3 Cancún, Mexico 390,091 American, Spirit, Sun Country
4 Toronto-Pearson, Canada 343,772 American, Air Canada
5 San José del Cabo, Mexico 315,265 American, Spirit
6 Tokyo–Narita, Japan 305,321 American, Japan Airlines
7 Frankfurt, Germany 302,049 American, Lufthansa
8 Seoul–Incheon, South Korea 278,186 American, Korean Air
9 Vancouver, Canada 267,092 Air Canada, American
10 Puerto Vallarta, Mexico 238,180 American, Sun Country

Airline market share[edit]

Largest airlines at DFW (March 2018 – February 2019)[111]
Rank Airline Passengers Share
1 American Airlines 39,388,000 68.34%
2 Envoy Air 4,480,000 7.77%
3 Mesa Airlines 4,273,000 7.41%
4 Spirit Airlines 2,731,000 4.74%
5 Delta Air Lines 1,660,000 2.88%

Annual traffic[edit]

Annual passenger traffic (enplaned + deplaned) at DFW[3][112]
Year Passengers Year Passengers Year Passengers Year Passengers Year Passengers
1974 7,091,159 1984 32,231,758 1994 52,642,225 2004 59,446,078 2014 63,522,823
1975 7,293,265 1985 37,486,864 1995 56,490,845 2005 59,176,265 2015 65,512,163
1976 7,986,004 1986 43,406,078 1996 58,034,503 2006 60,226,829 2016 65,670,697
1977 8,594,004 1987 41,976,452 1997 60,488,713 2007 59,786,476 2017 67,092,194
1978 13,015,249 1988 44,230,889 1998 60,313,000 2008 57,093,187 2018 69,112,607
1979 14,221,299 1989 47,579,823 1999 60,112,998 2009 56,030,457
1980 11,378,154 1990 48,515,464 2000 60,687,181 2010 56,905,600
1981 24,390,674 1991 48,174,344 2001 55,141,763 2011 57,806,918
1982 24,699,184 1992 51,987,267 2002 52,829,750 2012 58,590,633
1983 26,501,498 1993 49,654,730 2003 53,252,205 2013 60,436,739

Since the opening of DFW in January 1974 through the end of 2018, nearly 2.077 billion passengers have flown in and out of the airport. This represents an average of over 46.15 million passengers annually.

Accidents and incidents[edit]

  • August 2, 1985: Delta Air Lines Flight 191, a Lockheed L-1011 on a Fort Lauderdale–Dallas/Fort Worth–Los Angeles route, crashed near the north end of runway 17R (now 17C) after encountering a severe microburst on final approach; the crash killed 8 of 11 crew members, 128 of 152 passengers on board and one person on the ground.
  • March 24, 1987: The pilot of a Metroflight Convair CV-580, registration number N73107, operating for American Eagle Airlines on a commuter flight bound for Longview, lost directional control during a crosswind takeoff. The left-hand wing and propeller struck the runway and the nose landing gear collapsed as the craft slid off the runway and onto an adjacent taxiway; 8 passengers and 3 crew aboard the airliner suffered minor or no injuries; the crash was attributed to the pilot's decision to disregard wind information and take off in weather conditions that exceeded the rated capabilities of the aircraft; the pilot's "overconfidence in [his/her] personal ability" was cited as a contributing factor in the accident report.[113][114]
  • May 21, 1988: An American Airlines McDonnell Douglas DC-10-30, registration number N136AA, operating as AA Flight 70 bound for Frankfurt, overran runway 35L after automatic warning signals prompted the flight crew to attempt a rejected takeoff; the jetliner continued to accelerate for several seconds before slowing, and did not stop until it had run 1,100 feet (335 m) past the runway threshold, collapsing the nose landing gear. 2 crew were seriously injured and the remaining 12 crew and 240 passengers escaped safely; the aircraft was severely damaged and was written off. Investigators attributed the overrun to a shortcoming in the design standards that were used when the DC-10 was built; there had been no requirement to test whether partially worn (as opposed to brand-new) brake pads were capable of stopping the aircraft during a rejected takeoff and 8 of the 10 worn pad sets on N136AA had failed.[115][116]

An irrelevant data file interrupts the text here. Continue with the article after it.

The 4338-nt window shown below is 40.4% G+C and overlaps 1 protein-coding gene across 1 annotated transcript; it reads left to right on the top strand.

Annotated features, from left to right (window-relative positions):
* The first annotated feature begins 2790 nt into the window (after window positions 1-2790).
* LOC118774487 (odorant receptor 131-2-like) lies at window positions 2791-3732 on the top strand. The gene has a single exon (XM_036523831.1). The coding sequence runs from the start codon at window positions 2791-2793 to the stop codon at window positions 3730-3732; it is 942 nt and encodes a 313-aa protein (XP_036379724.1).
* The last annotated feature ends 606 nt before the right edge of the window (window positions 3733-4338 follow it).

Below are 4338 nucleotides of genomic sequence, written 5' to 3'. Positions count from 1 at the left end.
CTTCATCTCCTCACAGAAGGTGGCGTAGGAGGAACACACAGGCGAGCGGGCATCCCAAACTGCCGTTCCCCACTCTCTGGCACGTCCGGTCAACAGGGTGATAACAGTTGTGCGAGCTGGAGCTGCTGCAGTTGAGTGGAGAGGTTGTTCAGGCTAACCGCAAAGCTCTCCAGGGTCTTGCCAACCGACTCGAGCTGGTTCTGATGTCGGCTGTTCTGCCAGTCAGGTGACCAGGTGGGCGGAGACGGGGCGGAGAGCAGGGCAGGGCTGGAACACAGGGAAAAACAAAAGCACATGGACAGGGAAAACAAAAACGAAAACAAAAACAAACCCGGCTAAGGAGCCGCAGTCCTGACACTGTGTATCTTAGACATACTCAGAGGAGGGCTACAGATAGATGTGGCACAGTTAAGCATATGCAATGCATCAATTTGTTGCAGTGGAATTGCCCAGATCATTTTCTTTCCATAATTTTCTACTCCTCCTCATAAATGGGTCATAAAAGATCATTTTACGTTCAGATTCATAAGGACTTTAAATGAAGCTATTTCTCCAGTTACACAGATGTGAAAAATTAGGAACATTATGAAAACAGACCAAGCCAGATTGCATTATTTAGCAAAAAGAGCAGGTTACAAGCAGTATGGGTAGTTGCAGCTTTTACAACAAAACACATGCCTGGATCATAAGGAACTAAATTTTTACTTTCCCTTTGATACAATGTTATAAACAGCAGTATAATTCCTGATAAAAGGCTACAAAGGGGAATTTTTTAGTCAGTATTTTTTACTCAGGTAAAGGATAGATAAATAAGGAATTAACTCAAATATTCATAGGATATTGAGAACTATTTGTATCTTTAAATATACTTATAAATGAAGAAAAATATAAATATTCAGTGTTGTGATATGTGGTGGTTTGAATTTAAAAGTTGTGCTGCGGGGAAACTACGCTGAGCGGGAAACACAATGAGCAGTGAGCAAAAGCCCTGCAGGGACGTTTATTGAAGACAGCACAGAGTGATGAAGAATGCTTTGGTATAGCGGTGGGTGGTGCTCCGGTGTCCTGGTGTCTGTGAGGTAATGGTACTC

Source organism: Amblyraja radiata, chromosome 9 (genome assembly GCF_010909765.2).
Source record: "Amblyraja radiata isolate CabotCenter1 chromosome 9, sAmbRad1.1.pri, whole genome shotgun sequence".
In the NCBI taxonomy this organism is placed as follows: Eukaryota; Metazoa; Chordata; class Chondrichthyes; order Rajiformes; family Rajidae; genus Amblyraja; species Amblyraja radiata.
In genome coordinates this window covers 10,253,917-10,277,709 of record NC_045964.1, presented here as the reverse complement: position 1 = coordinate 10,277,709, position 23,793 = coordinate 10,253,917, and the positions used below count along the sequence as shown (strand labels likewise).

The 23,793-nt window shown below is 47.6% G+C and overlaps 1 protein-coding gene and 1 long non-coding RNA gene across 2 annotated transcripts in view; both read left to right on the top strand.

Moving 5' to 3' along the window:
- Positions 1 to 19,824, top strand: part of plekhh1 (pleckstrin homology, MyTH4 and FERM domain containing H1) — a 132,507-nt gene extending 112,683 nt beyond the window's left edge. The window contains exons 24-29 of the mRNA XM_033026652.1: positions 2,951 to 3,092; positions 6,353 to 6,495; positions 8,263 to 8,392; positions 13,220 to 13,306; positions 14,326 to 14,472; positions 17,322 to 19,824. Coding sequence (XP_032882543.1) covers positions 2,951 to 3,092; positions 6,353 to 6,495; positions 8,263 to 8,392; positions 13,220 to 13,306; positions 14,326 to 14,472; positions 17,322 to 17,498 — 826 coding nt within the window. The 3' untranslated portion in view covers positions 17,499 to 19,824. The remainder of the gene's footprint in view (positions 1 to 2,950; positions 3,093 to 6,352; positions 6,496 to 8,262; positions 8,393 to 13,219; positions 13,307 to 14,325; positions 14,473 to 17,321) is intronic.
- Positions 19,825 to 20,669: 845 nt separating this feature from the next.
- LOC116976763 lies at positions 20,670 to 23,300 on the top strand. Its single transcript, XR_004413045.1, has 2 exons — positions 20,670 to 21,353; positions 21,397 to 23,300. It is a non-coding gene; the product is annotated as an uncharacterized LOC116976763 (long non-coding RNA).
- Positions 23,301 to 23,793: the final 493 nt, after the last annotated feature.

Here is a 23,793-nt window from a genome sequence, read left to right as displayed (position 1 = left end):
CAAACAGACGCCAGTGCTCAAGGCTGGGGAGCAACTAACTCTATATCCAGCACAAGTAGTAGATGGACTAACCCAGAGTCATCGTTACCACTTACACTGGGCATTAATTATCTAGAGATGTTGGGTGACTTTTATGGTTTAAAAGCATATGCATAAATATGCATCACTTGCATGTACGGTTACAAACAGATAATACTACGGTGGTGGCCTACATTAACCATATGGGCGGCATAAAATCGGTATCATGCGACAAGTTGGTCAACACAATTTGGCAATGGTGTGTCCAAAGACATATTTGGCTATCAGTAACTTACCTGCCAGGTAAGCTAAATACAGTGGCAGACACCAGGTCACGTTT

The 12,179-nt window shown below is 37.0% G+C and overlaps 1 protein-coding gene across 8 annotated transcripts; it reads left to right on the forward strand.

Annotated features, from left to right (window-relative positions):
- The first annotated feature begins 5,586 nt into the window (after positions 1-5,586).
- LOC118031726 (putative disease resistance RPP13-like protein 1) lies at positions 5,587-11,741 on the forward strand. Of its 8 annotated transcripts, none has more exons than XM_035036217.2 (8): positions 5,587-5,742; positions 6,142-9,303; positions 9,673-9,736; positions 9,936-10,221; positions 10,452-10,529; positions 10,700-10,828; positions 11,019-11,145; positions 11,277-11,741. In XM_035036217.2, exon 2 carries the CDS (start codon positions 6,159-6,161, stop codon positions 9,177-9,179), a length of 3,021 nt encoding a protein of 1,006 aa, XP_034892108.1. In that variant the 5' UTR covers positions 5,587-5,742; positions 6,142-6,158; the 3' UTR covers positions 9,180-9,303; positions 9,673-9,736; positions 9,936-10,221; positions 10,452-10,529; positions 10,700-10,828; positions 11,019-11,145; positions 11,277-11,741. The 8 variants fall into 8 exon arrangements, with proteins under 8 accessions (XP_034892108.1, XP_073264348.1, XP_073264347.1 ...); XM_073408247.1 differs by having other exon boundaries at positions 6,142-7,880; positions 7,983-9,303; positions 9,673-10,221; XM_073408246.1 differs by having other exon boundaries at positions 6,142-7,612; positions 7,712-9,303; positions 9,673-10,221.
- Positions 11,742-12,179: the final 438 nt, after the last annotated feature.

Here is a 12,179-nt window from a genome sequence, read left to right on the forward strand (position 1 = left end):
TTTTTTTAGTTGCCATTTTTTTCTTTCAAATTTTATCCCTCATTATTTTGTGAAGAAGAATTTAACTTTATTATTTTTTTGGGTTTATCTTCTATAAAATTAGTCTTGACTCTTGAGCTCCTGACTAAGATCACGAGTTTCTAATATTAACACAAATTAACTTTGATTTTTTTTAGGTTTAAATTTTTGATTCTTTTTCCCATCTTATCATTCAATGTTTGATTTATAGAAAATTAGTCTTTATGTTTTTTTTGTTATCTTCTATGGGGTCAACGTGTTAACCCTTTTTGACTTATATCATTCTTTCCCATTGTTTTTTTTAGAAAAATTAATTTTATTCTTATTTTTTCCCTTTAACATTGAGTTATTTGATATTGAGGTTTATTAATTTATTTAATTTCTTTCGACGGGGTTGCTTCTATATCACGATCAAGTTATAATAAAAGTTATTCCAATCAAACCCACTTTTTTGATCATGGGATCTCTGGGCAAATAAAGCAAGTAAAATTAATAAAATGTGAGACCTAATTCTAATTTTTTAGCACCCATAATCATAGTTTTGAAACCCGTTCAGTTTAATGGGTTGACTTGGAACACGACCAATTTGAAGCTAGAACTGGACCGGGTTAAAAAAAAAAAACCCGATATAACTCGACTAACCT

• August 31, 1988: Delta Air Lines Flight 1141, a Boeing 727 bound to Salt Lake City International Airport in Salt Lake City, Utah, crashed after takeoff from Dallas/Fort Worth Airport, killing 2 of 7 crew members and 12 of 101 passengers on board.
  • April 14, 1993: The pilot of American Airlines Flight 102, a McDonnell Douglas DC-10-30, registration number N139AA, lost directional control during a crosswind landing in rainy conditions and caused the jetliner to slide off runway 17L after arriving from Honolulu, Hawaii. The craft dug into deep mud alongside the runway, collapsing the nose landing gear and tearing off the left-hand engine and much of the left wing. A fire in the left-hand wheel well was rapidly extinguished by firefighters who arrived almost immediately from the nearby DFW/DPS Fire Station. 2 passengers suffered serious injuries while using the evacuation slides to escape from the steeply tilted fuselage; the remaining 187 passengers and all 13 crew evacuated in relative safety, but the aircraft was a total loss.[117][118][119]
  • May 23, 2001: The right main landing gear of an American Airlines Fokker 100, registration number N1419D, operating as AA Flight 1107, collapsed upon landing on runway 17C after a scheduled flight from Charlotte/Douglas International Airport. The pilot was able to maintain directional control and bring the aircraft to a stop on the runway; the incident was attributed to metal fatigue caused by a manufacturing flaw in the right main gear's outer cylinder; there were no serious injuries to the 88 passengers or 4 crew, but the aircraft was written off.[120][121]


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External links[edit]